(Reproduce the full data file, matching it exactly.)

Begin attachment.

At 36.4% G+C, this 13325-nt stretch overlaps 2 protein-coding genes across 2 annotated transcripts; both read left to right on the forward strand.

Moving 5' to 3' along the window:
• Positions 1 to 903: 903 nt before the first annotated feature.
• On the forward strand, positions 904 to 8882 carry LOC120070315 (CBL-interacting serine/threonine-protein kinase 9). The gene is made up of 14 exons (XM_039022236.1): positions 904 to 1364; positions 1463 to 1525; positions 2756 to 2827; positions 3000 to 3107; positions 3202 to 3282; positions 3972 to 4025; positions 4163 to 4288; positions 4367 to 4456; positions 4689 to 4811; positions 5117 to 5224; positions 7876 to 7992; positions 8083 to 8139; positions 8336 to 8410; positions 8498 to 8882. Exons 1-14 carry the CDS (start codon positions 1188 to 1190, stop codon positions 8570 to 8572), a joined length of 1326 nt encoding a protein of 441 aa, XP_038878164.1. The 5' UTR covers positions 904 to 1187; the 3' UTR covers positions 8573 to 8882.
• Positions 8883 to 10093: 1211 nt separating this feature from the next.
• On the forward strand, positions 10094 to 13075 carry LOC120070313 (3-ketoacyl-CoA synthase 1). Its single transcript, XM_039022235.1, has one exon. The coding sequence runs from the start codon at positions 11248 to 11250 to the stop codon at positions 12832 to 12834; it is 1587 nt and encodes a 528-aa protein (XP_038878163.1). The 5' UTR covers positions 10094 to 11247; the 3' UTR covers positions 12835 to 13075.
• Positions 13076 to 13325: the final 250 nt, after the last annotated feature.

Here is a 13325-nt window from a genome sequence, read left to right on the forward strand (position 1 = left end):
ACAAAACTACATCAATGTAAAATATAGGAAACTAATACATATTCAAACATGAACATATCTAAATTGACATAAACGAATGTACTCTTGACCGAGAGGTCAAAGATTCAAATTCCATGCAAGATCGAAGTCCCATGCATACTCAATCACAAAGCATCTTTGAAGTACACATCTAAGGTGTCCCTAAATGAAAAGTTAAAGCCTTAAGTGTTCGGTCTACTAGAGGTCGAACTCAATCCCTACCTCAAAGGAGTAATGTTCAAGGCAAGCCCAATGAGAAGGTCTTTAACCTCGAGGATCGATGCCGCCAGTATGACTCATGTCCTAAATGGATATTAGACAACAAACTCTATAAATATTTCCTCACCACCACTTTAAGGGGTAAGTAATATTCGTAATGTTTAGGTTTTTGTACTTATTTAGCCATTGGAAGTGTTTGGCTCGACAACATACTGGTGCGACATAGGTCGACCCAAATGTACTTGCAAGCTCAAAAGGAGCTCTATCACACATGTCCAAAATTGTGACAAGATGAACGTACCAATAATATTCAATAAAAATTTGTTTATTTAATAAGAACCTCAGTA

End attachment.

At 36.4% G+C, this 13325-nt stretch overlaps 2 protein-coding genes across 2 annotated transcripts; both read left to right on the forward strand.

Moving 5' to 3' along the window:
• Positions 1 to 903: 903 nt before the first annotated feature.
• On the forward strand, positions 904 to 8882 carry LOC120070315 (CBL-interacting serine/threonine-protein kinase 9). The gene is made up of 14 exons (XM_039022236.1): positions 904 to 1364; positions 1463 to 1525; positions 2756 to 2827; positions 3000 to 3107; positions 3202 to 3282; positions 3972 to 4025; positions 4163 to 4288; positions 4367 to 4456; positions 4689 to 4811; positions 5117 to 5224; positions 7876 to 7992; positions 8083 to 8139; positions 8336 to 8410; positions 8498 to 8882. Exons 1-14 carry the CDS (start codon positions 1188 to 1190, stop codon positions 8570 to 8572), a joined length of 1326 nt encoding a protein of 441 aa, XP_038878164.1. The 5' UTR covers positions 904 to 1187; the 3' UTR covers positions 8573 to 8882.
• Positions 8883 to 10093: 1211 nt separating this feature from the next.
• On the forward strand, positions 10094 to 13075 carry LOC120070313 (3-ketoacyl-CoA synthase 1). Its single transcript, XM_039022235.1, has one exon. The coding sequence runs from the start codon at positions 11248 to 11250 to the stop codon at positions 12832 to 12834; it is 1587 nt and encodes a 528-aa protein (XP_038878163.1). The 5' UTR covers positions 10094 to 11247; the 3' UTR covers positions 12835 to 13075.
• Positions 13076 to 13325: the final 250 nt, after the last annotated feature.

Here is a 13325-nt window from a genome sequence, read left to right on the forward strand (position 1 = left end):
ACAAAACTACATCAATGTAAAATATAGGAAACTAATACATATTCAAACATGAACATATCTAAATTGACATAAACGAATGTACTCTTGACCGAGAGGTCAAAGATTCAAATTCCATGCAAGATCGAAGTCCCATGCATACTCAATCACAAAGCATCTTTGAAGTACACATCTAAGGTGTCCCTAAATGAAAAGTTAAAGCCTTAAGTGTTCGGTCTACTAGAGGTCGAACTCAATCCCTACCTCAAAGGAGTAATGTTCAAGGCAAGCCCAATGAGAAGGTCTTTAACCTCGAGGATCGATGCCGCCAGTATGACTCATGTCCTAAATGGATATTAGACAACAAACTCTATAAATATTTCCTCACCACCACTTTAAGGGGTAAGTAATATTCGTAATGTTTAGGTTTTTGTACTTATTTAGCCATTGGAAGTGTTTGGCTCGACAACATACTGGTGCGACATAGGTCGACCCAAATGTACTTGCAAGCTCAAAAGGAGCTCTATCACACATGTCCAAAATTGTGACAAGATGAACGTACCAATAATATTCAATAAAAATTTGTTTATTTAATAAGAACCTCAGTA